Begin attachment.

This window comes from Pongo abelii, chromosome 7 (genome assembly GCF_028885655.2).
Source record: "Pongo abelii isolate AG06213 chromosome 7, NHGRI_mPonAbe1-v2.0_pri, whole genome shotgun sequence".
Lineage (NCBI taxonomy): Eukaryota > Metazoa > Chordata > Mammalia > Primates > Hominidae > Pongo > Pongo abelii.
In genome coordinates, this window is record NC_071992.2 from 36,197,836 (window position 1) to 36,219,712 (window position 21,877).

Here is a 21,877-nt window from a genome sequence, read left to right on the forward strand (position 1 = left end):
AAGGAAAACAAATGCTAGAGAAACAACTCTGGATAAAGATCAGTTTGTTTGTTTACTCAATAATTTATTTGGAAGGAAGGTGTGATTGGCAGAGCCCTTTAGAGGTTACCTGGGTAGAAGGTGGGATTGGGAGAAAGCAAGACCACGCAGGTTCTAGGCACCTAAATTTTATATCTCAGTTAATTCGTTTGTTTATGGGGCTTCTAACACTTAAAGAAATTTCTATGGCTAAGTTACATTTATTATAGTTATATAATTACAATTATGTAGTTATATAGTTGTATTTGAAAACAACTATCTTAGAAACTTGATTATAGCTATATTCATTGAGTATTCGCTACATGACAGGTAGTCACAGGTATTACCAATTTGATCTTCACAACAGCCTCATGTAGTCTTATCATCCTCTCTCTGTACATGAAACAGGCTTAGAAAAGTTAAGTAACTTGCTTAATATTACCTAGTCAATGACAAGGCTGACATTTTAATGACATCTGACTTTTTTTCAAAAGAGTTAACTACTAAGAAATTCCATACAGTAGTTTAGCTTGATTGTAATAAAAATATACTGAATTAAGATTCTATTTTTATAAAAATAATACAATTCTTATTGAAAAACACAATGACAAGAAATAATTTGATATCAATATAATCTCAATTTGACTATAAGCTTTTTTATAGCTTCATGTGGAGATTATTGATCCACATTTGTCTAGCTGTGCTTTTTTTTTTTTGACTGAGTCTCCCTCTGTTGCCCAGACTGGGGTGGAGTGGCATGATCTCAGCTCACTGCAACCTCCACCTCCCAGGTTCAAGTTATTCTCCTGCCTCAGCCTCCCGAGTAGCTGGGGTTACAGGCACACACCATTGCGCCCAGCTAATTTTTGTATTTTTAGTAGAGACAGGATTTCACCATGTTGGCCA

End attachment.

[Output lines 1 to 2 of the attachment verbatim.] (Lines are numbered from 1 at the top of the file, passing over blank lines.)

This window comes from Pongo abelii, chromosome 7 (genome assembly GCF_028885655.2).
Source record: "Pongo abelii isolate AG06213 chromosome 7, NHGRI_mPonAbe1-v2.0_pri, whole genome shotgun sequence".